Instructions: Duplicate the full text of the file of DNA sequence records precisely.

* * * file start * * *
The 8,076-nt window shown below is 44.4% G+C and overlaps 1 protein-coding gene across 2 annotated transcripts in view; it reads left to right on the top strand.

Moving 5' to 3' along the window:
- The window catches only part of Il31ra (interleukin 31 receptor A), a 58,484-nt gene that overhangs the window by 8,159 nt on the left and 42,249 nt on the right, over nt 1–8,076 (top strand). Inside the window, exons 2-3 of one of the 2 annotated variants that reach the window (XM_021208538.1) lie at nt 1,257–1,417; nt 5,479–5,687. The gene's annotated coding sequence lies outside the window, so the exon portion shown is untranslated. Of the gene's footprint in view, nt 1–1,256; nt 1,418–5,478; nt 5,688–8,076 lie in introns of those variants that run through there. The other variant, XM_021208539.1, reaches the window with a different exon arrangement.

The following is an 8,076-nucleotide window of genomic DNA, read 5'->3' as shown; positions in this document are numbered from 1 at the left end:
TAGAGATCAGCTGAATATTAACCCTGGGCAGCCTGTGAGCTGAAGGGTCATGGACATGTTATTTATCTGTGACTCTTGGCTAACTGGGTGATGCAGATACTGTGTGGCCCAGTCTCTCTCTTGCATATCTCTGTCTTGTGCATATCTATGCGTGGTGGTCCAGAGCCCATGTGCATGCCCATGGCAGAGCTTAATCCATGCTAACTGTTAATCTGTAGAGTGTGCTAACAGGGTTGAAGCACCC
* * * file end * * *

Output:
The 8,076-nt window shown below is 44.4% G+C and overlaps 1 protein-coding gene across 2 annotated transcripts in view; it reads left to right on the top strand.

Moving 5' to 3' along the window:
- The window catches only part of Il31ra (interleukin 31 receptor A), a 58,484-nt gene that overhangs the window by 8,159 nt on the left and 42,249 nt on the right, over nt 1–8,076 (top strand). Inside the window, exons 2-3 of one of the 2 annotated variants that reach the window (XM_021208538.1) lie at nt 1,257–1,417; nt 5,479–5,687. The gene's annotated coding sequence lies outside the window, so the exon portion shown is untranslated. Of the gene's footprint in view, nt 1–1,256; nt 1,418–5,478; nt 5,688–8,076 lie in introns of those variants that run through there. The other variant, XM_021208539.1, reaches the window with a different exon arrangement.

The following is an 8,076-nucleotide window of genomic DNA, read 5'->3' as shown; positions in this document are numbered from 1 at the left end:
TAGAGATCAGCTGAATATTAACCCTGGGCAGCCTGTGAGCTGAAGGGTCATGGACATGTTATTTATCTGTGACTCTTGGCTAACTGGGTGATGCAGATACTGTGTGGCCCAGTCTCTCTCTTGCATATCTCTGTCTTGTGCATATCTATGCGTGGTGGTCCAGAGCCCATGTGCATGCCCATGGCAGAGCTTAATCCATGCTAACTGTTAATCTGTAGAGTGTGCTAACAGGGTTGAAGCACCC